Nigerian government under fire after mishandled hostage crisis – The Organization for World Peace

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Just under six weeks ago, on March 28, 68 passengers were abducted by terrorists after the bombing of an Abuja Kaduna train in Nigeria. After five weeks with no news of the terrorists or their victims, contact was finally made in late April outlining the current status of the 68 people held hostage. A local news agency published a filmed video of the kidnapping victims which briefly showed a baby born in captivity to a pregnant woman held hostage. In response to the recent contact, Nigerian President Muhammadu Buhari has ordered security agencies and the Nigerian Railway Corporation (NRC) to provide the public with updates on the status of the event, but many are frustrated with the lack of communication and pressure to release family members and friends.

In a recent interview on the kidnapping, President Buhari underscored the importance of conducting an effective rescue operation to avoid as many deaths as possible, saying that “this is a delicate situation that requires wisdom, caution and also patience. After also urging the NRC to set up a “situation room for the coordination of the rescue mission and for minute-by-minute engagement with the families of the captives”, President Buhari was criticized by the families of the victims of the ‘removal. . According to them, the Nigerian government is known to cover up kidnappings to avoid negative international attention. In an interview, a representative of the families of the victims said: “The world needs to know what is going on. This government is trying to cover this up and we all need to keep talking about it.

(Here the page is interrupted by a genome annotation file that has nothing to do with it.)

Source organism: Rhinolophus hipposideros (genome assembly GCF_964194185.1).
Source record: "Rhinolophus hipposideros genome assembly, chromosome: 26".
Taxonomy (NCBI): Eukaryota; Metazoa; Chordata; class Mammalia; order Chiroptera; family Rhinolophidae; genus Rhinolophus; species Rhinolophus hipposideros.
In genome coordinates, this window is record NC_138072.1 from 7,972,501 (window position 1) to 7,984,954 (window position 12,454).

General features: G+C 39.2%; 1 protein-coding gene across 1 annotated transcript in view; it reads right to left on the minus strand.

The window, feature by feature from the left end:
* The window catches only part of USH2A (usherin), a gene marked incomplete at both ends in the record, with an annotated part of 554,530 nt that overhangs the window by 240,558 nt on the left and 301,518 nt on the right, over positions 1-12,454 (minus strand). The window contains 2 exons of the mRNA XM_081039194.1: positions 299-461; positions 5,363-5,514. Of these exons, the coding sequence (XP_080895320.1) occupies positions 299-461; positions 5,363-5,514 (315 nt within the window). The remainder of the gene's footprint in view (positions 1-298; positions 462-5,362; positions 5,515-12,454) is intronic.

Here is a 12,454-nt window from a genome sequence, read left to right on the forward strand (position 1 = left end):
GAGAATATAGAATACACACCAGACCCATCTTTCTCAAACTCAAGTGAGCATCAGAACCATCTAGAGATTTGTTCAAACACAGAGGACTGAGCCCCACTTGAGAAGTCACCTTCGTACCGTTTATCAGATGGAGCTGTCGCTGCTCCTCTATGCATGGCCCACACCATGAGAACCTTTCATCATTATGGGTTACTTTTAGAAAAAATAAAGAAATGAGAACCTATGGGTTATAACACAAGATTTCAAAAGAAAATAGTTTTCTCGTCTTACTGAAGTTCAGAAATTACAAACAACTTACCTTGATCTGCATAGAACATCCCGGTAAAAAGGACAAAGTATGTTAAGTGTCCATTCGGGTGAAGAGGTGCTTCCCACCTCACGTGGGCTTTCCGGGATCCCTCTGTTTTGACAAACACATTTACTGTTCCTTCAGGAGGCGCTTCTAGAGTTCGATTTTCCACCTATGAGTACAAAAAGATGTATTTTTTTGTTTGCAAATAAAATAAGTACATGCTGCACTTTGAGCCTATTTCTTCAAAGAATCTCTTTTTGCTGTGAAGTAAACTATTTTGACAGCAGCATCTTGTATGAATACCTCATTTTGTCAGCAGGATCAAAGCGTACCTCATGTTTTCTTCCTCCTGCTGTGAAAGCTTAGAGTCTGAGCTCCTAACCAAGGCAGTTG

So when President Buhari stressed the speed and diligence put into the rescue mission, many remained suspicious of the legitimacy of his claims. In hostage situations, it is essential that communication be maintained between the government and the family members of the victims. After five weeks without sufficient updates from the government or the kidnappers, it’s no surprise that feelings of mistrust have been building among those close to the hostages. Maintaining silence in order to create an overall illusion of peace and tranquility is unfair and intentionally prioritises a false image over the welfare of the Nigerian public.

Kidnappings and hostage takings, like the one that took place on March 28, have become commonplace in Nigeria. With the intensity of the attacks becoming increasingly violent and brutal, many Nigerians have begun to fear a future in which crime may continue to grow. According to President Buhari, these attacks are becoming less severe as the Nigerian government finally works to weaken the ability of terrorists to gain control of territory within national borders. He said that “in the past, terrorists made it almost impossible to lead a normal life. Road barricades had invaded the capital and people had to pray in fear because of the anxiety of terrorist attacks. And although the Nigerian government has made significant progress in curtailing territorial gains made by terrorist groups, it continues to hide these events from the public, thereby allowing the emotional degradation of those affected by the hostage takings.

It is likely that more hostage-takings will take place in the near future, as the number of kidnappings has not decreased significantly in recent years. In order to ensure that these will be better managed than before, it is necessary that communication be protected and sought between the victims and their families. The global community must remain attentive to the pleas of the Nigerian community during this time in the hope that situations like this can be effectively addressed.

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